There are none so blind as those who will not see: Amid fracking, Warmists are still running out of oil
The whole basis of the article below is that we are about to run out of oil. The Muslim Warmist below seems quite unabashed that that century-old prophecy never comes true and he has apparently not heard of the great boom in oil availability unleashed by fracking.
And as for economic growth collapsing, has he not heard of America's great Trump-led economic boom? The man is a moron. He is living in a little self-congratulatory world of his own. It is another article from the far-Left "Medium" site, which appears to specialize in reality-deprived prophecies of doom
Although most of their articles are just Leftist boilerplate, an amusing thing about the site is that many of their articles display a great sense of self-satisfaction -- as if they are revealing profound truths not generally known. See below:
I have not reproduced the first half of the article below but if you read it you will find an epic sense of self-satisfaction
The energy turning point is unequivocal. In the years preceding the historic Brexit referendum, and the marked resurgence of nationalist, populist and far-right movements across Europe, the entire continent has faced a quietly brewing energy crisis.
Europe is now a ‘post-peak oil’ continent. Currently, every single major oil producer in Western Europe is in decline. According to data from BP’s 2018 Statistical Review of Energy, Western European oil production peaked between 1996 and 2002. Since then, production had declined while net imports have gradually increased.
In a two-part study published in 2016 and 2017 in the Springer journal, BioPhysical Economics and Resource Quality, Michael Dittmar, Senior Scientist at the ETH Zurich Institute for Particle Physics and CERN, developed a new empirical model of oil production and consumption.
The study provides perhaps one of the most empirically-robust models of oil production and consumption to date, but its forecast was sobering.
Noting that oil exports from Russia and former Soviet Union countries are set to decline, Dittmar found that Western Europe will find it difficult to replace these lost exports. As a result, “total consumption in Western Europe is predicted to be about 20 percent lower in 2020 than it was in 2015.”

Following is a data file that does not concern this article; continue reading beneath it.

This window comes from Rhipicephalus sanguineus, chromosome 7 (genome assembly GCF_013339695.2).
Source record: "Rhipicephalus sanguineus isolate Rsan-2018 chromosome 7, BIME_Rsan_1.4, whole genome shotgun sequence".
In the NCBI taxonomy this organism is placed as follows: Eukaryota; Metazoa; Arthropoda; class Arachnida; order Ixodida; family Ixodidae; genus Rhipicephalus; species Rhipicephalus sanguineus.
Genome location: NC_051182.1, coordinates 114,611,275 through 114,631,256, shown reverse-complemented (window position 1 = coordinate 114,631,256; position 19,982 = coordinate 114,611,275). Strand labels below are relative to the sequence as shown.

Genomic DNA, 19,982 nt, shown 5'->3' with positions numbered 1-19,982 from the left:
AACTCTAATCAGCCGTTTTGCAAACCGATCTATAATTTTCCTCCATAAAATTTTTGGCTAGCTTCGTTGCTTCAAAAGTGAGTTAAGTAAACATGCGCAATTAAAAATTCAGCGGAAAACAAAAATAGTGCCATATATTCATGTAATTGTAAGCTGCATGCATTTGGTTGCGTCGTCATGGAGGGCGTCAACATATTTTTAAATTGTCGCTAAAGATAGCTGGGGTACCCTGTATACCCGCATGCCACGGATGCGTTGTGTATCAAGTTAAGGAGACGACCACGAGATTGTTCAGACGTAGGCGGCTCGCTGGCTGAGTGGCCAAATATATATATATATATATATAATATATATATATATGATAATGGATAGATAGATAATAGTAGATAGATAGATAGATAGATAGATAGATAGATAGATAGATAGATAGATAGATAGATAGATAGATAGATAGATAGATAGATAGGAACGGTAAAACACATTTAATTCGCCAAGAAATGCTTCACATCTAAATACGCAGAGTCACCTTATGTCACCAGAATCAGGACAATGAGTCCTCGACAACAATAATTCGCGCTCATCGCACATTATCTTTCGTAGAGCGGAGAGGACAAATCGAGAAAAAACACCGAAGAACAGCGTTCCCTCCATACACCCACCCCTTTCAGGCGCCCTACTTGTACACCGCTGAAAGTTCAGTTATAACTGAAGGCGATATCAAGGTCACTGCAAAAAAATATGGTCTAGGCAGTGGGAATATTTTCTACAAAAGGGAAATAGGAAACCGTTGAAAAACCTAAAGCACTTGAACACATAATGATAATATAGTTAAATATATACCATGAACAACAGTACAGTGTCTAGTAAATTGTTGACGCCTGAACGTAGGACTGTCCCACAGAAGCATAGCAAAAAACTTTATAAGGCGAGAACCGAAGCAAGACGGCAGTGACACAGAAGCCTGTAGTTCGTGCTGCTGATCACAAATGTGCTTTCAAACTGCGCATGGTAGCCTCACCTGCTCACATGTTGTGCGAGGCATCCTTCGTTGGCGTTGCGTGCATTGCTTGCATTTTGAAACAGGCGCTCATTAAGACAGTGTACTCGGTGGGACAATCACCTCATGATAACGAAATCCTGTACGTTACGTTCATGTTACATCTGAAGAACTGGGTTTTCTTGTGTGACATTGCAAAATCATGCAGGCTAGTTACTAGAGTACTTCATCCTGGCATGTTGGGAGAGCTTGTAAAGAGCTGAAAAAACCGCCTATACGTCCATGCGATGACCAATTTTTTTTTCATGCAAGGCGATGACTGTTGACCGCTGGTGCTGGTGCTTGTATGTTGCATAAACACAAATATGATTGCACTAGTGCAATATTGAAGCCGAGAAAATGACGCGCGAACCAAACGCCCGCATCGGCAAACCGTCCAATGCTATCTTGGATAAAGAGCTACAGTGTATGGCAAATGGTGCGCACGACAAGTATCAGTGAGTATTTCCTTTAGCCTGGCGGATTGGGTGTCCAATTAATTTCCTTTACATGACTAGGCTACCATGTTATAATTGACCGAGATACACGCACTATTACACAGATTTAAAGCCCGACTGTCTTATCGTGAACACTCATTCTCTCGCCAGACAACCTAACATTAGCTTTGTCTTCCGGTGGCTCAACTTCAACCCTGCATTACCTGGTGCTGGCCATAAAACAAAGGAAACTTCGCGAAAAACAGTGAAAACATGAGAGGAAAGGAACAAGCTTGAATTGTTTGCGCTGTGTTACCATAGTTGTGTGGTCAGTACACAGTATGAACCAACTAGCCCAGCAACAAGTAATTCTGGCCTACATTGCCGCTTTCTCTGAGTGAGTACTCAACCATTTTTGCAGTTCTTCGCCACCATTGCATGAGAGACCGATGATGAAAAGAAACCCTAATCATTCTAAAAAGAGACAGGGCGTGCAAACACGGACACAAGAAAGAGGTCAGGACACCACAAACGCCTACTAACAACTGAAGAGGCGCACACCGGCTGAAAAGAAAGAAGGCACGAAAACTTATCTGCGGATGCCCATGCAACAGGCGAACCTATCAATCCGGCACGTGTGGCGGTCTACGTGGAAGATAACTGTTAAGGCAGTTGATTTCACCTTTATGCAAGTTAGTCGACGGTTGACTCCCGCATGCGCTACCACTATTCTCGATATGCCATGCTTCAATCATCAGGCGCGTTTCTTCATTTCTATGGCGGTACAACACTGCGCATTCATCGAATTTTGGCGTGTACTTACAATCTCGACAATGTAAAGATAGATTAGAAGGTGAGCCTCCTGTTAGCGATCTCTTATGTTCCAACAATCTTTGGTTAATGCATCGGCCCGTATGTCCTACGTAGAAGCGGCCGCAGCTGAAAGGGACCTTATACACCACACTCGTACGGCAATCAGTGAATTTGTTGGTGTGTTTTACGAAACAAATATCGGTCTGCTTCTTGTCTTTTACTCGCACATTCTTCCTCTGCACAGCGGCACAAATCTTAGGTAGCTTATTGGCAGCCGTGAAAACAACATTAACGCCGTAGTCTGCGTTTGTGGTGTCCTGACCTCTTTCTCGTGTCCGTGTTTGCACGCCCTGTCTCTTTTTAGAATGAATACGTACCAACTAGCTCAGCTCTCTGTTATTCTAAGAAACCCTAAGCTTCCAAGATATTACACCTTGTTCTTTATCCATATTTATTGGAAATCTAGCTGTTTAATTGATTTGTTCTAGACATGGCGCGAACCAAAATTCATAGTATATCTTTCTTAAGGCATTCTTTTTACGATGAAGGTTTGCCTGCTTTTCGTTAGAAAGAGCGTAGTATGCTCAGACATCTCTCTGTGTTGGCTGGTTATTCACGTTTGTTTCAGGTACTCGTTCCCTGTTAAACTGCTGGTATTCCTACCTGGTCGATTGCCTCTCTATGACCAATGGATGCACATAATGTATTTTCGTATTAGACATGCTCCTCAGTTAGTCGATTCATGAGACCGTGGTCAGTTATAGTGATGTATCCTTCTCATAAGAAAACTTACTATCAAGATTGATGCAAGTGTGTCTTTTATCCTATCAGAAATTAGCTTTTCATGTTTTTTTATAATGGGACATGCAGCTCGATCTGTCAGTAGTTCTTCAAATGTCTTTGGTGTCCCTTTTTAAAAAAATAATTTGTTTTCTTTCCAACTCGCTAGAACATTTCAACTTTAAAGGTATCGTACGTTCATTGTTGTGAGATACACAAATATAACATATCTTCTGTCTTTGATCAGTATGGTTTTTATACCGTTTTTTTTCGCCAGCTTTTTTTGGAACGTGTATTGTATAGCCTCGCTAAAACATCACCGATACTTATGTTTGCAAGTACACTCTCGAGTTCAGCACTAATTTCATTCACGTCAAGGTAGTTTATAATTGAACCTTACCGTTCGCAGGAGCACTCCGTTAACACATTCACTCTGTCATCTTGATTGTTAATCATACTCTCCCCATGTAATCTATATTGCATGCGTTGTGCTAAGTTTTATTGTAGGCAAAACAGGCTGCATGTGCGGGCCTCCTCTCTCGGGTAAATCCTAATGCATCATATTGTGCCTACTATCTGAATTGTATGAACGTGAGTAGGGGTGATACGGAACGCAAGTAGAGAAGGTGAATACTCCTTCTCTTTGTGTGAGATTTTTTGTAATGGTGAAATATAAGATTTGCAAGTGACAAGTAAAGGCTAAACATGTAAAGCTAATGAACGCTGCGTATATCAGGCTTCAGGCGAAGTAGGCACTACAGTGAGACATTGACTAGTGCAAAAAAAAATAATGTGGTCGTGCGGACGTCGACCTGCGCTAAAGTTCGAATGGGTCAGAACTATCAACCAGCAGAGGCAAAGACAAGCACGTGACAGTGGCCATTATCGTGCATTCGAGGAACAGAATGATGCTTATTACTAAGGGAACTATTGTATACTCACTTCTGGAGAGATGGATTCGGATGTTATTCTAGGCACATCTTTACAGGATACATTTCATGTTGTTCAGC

The only region of the world where production will be stable for the next 15 to 20 years is the OPEC Middle East. Everywhere else, concludes Dittmar, production will decline by around 3 to 5 percent a year after 2020. And in some regions, this decline has already started.
Not everyone agrees that a steep decline in Russia’s oil production is imminent. Last year, the Oxford Institute for Energy Studies argued that Russian production could probably continue to grow out to at least 2020. How long it would last thereafter was unclear.
On the other hand, the Russian government’s own energy experts are worried. In September 2018, Russia’s energy minister Alexander Novak warned that Russia’s oil production might peak within three years due to mounting production costs and taxes. In the ensuing two decades, Russia could lose almost half its current capacity. This sobering assessment is still broadly consistent with the Oxford study.
The following month, Dr Kent Moor of the Energy Capital Research Group, who has advised 27 governments around the world including the US and Russia, argued that Russia is scraping the bottom of the barrel in its prize Western Siberia basin.
Moor cited internal Russian Ministry of Energy reports from 2016 warning of a “Western Siberia rapid decline curve amounting to a loss of some 8.5 percent in volume by 2022. Some of this is already underway.” Although Russia is actively pursuing alternative strategies, wrote Moor, these are all “inordinately expensive”, and might produce only temporary results.
It’s not that the oil is running out. The oil is there in abundance — more than enough to fry the planet several times over. The challenge is that we are relying less on cheap crude oil and more on expensive, dirtier and unconventional fossil fuels. Energetically, this stuff is more challenging to get out and less potent after extraction than crude.
The bottom line is that as Europe’s domestic oil supplies slowly dwindle, there is no meaningful strategy to wean ourselves off abject dependence on Russia; the post-carbon transition is consistently too little, too late; and the impact on Europe’s economies — if business-as-usual continues — will continue to unravel the politics of the union.
While very few are talking about Europe’s slow-burn energy crisis, the reality is that as Europe’s own fossil fuel resources are inexorably declining, and as producers continue to face oil price volatility amidst persistently higher costs of production, Europe’s economy will suffer.
In September, I reported exclusively on the findings of an expert report commissioned by the scientific group working on the forthcoming UN’s Sustainability Report.
The report underscored that cheap energy flows are the lifeblood of economic growth: and that as we shift into an era of declining resource quality, we are likely to continue seeing slow, weak if not declining economic growth.
This is happening at a global scale. EROI is already beginning to approach levels seen in the nineteenth century — demonstrating how constrained global economic growth might be due to declining net energy returns to society.